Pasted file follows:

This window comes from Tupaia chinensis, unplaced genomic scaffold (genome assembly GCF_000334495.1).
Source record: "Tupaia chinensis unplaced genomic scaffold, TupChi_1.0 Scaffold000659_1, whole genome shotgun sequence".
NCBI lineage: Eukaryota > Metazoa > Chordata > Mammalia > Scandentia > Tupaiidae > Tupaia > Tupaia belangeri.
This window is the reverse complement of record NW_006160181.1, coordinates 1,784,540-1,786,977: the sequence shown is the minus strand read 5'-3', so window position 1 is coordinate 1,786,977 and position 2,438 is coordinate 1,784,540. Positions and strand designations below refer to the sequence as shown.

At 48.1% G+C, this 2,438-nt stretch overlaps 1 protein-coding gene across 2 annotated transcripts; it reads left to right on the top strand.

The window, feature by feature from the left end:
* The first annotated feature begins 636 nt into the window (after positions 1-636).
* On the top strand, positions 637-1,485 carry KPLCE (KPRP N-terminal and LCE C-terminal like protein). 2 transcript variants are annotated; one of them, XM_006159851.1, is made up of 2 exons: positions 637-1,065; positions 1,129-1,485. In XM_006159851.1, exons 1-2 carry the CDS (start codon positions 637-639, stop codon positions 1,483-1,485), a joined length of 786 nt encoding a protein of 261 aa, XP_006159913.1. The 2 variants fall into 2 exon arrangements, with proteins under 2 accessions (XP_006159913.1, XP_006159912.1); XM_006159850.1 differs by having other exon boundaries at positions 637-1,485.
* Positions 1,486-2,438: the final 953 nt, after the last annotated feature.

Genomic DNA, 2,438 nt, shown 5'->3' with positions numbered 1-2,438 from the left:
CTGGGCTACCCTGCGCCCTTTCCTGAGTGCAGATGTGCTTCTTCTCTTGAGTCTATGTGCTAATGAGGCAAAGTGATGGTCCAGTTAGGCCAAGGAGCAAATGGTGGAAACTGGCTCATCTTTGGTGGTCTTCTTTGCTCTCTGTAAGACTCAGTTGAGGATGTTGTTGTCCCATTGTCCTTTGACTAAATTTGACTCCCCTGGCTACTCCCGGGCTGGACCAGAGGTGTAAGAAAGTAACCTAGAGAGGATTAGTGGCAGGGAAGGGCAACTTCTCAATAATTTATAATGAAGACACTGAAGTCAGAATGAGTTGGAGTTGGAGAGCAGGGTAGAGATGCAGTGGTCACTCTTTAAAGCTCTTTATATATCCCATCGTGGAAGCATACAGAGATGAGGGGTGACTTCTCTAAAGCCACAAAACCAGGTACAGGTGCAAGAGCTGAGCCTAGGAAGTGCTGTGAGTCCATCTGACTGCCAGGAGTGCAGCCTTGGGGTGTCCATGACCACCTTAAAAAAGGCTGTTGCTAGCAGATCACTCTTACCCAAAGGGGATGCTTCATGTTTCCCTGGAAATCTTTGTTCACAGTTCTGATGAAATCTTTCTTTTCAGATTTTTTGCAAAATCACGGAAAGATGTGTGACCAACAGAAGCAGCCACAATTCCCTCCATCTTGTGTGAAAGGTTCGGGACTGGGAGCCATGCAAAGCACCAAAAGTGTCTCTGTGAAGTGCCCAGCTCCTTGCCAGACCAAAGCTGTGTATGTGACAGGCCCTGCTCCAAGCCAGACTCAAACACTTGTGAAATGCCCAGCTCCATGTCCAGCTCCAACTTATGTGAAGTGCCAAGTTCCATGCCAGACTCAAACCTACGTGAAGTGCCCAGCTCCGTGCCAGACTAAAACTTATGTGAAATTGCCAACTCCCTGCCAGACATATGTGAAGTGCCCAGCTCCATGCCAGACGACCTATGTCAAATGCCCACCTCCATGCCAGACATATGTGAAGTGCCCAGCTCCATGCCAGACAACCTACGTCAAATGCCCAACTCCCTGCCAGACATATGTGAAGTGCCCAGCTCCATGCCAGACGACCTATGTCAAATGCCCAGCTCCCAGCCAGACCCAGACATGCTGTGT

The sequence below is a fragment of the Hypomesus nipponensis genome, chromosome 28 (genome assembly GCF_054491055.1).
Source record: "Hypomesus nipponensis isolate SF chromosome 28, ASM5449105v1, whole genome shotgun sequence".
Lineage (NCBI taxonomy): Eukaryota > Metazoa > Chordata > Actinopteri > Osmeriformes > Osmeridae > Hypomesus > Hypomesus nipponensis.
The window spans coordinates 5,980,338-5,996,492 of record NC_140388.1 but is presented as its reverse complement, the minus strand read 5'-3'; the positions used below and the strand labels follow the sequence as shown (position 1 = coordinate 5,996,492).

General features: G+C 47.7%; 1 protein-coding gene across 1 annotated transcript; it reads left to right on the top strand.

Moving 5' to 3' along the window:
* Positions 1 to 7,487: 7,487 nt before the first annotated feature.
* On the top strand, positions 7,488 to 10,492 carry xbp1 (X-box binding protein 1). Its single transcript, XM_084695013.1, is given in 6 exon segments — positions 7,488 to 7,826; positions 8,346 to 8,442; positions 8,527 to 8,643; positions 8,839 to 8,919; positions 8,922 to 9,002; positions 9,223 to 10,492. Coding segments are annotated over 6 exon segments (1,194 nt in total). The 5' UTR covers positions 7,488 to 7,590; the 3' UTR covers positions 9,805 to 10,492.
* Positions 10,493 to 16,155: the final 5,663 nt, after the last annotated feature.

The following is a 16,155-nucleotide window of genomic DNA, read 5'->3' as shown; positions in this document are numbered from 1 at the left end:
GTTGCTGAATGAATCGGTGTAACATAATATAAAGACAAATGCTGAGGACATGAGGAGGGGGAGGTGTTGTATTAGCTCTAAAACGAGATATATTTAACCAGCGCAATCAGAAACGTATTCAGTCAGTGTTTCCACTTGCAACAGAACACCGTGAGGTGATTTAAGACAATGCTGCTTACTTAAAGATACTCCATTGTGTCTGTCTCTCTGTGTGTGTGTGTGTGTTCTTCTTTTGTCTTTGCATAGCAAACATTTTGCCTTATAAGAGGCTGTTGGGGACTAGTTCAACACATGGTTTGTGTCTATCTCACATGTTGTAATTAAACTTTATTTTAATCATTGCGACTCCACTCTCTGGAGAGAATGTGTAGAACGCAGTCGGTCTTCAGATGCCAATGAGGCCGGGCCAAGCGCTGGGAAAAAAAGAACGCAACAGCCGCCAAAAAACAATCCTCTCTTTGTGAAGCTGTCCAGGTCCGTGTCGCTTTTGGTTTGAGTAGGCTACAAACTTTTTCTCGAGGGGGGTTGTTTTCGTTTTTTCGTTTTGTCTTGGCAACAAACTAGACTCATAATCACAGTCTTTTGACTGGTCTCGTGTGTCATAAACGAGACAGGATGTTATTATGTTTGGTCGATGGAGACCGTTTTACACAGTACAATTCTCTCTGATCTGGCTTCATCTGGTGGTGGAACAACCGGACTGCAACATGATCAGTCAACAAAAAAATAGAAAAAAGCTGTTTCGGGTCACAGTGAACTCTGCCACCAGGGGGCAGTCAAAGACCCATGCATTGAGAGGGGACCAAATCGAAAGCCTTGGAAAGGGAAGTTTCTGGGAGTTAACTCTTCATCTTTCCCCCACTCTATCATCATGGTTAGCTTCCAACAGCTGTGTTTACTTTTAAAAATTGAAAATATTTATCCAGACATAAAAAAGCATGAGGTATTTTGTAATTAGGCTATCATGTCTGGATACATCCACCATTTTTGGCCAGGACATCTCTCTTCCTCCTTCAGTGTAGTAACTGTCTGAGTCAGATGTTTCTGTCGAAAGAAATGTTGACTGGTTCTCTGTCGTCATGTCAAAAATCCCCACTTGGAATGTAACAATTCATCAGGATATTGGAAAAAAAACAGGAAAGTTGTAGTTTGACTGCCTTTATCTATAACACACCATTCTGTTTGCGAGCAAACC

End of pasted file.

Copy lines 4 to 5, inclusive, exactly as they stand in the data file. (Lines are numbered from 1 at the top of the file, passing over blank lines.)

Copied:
This window is the reverse complement of record NW_006160181.1, coordinates 1,784,540-1,786,977: the sequence shown is the minus strand read 5'-3', so window position 1 is coordinate 1,786,977 and position 2,438 is coordinate 1,784,540. Positions and strand designations below refer to the sequence as shown.

At 48.1% G+C, this 2,438-nt stretch overlaps 1 protein-coding gene across 2 annotated transcripts; it reads left to right on the top strand.